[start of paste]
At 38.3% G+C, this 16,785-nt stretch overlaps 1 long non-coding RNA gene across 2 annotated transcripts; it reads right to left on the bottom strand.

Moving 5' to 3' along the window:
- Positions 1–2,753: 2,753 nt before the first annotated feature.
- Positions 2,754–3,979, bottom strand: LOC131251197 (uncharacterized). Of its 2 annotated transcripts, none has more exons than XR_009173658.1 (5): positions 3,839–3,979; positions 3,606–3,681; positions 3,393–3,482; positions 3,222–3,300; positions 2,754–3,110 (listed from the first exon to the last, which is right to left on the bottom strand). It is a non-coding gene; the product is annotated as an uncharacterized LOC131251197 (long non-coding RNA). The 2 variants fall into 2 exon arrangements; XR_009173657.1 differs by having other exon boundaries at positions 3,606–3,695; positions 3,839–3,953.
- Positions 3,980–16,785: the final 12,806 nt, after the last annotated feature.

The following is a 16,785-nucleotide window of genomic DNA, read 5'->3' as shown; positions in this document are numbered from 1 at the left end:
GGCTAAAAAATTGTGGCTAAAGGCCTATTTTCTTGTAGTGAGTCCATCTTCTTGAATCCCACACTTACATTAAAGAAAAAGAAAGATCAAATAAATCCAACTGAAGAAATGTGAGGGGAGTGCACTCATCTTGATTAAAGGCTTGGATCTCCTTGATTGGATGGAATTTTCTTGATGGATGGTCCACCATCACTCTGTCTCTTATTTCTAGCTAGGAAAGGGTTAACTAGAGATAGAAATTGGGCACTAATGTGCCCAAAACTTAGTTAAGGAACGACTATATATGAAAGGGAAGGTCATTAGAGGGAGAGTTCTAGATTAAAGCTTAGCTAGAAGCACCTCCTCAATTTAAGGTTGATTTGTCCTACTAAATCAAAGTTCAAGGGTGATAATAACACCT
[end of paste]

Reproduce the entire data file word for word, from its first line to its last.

At 38.3% G+C, this 16,785-nt stretch overlaps 1 long non-coding RNA gene across 2 annotated transcripts; it reads right to left on the bottom strand.

Moving 5' to 3' along the window:
- Positions 1–2,753: 2,753 nt before the first annotated feature.
- Positions 2,754–3,979, bottom strand: LOC131251197 (uncharacterized). Of its 2 annotated transcripts, none has more exons than XR_009173658.1 (5): positions 3,839–3,979; positions 3,606–3,681; positions 3,393–3,482; positions 3,222–3,300; positions 2,754–3,110 (listed from the first exon to the last, which is right to left on the bottom strand). It is a non-coding gene; the product is annotated as an uncharacterized LOC131251197 (long non-coding RNA). The 2 variants fall into 2 exon arrangements; XR_009173657.1 differs by having other exon boundaries at positions 3,606–3,695; positions 3,839–3,953.
- Positions 3,980–16,785: the final 12,806 nt, after the last annotated feature.

The following is a 16,785-nucleotide window of genomic DNA, read 5'->3' as shown; positions in this document are numbered from 1 at the left end:
GGCTAAAAAATTGTGGCTAAAGGCCTATTTTCTTGTAGTGAGTCCATCTTCTTGAATCCCACACTTACATTAAAGAAAAAGAAAGATCAAATAAATCCAACTGAAGAAATGTGAGGGGAGTGCACTCATCTTGATTAAAGGCTTGGATCTCCTTGATTGGATGGAATTTTCTTGATGGATGGTCCACCATCACTCTGTCTCTTATTTCTAGCTAGGAAAGGGTTAACTAGAGATAGAAATTGGGCACTAATGTGCCCAAAACTTAGTTAAGGAACGACTATATATGAAAGGGAAGGTCATTAGAGGGAGAGTTCTAGATTAAAGCTTAGCTAGAAGCACCTCCTCAATTTAAGGTTGATTTGTCCTACTAAATCAAAGTTCAAGGGTGATAATAACACCT